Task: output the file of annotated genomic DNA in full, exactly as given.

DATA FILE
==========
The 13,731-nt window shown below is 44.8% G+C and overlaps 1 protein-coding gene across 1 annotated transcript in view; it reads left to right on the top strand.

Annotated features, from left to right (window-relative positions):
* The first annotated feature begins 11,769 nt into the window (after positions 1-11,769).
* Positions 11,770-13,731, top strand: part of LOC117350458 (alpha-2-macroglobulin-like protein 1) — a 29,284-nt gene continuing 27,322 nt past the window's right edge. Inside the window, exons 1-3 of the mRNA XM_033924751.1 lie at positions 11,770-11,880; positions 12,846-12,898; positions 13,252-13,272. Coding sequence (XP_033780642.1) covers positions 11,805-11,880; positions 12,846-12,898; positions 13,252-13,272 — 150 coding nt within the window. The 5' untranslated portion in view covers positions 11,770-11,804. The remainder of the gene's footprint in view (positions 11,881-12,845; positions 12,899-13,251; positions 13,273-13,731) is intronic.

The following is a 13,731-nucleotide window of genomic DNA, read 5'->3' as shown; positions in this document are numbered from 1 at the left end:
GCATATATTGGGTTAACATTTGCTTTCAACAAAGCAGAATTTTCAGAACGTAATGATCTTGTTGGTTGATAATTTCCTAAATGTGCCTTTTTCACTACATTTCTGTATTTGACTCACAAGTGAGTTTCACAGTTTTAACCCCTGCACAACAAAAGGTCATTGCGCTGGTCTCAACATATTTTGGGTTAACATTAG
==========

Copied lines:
The 13,731-nt window shown below is 44.8% G+C and overlaps 1 protein-coding gene across 1 annotated transcript in view; it reads left to right on the top strand.

Annotated features, from left to right (window-relative positions):
* The first annotated feature begins 11,769 nt into the window (after positions 1-11,769).
* Positions 11,770-13,731, top strand: part of LOC117350458 (alpha-2-macroglobulin-like protein 1) — a 29,284-nt gene continuing 27,322 nt past the window's right edge. Inside the window, exons 1-3 of the mRNA XM_033924751.1 lie at positions 11,770-11,880; positions 12,846-12,898; positions 13,252-13,272. Coding sequence (XP_033780642.1) covers positions 11,805-11,880; positions 12,846-12,898; positions 13,252-13,272 — 150 coding nt within the window. The 5' untranslated portion in view covers positions 11,770-11,804. The remainder of the gene's footprint in view (positions 11,881-12,845; positions 12,899-13,251; positions 13,273-13,731) is intronic.

The following is a 13,731-nucleotide window of genomic DNA, read 5'->3' as shown; positions in this document are numbered from 1 at the left end:
GCATATATTGGGTTAACATTTGCTTTCAACAAAGCAGAATTTTCAGAACGTAATGATCTTGTTGGTTGATAATTTCCTAAATGTGCCTTTTTCACTACATTTCTGTATTTGACTCACAAGTGAGTTTCACAGTTTTAACCCCTGCACAACAAAAGGTCATTGCGCTGGTCTCAACATATTTTGGGTTAACATTAG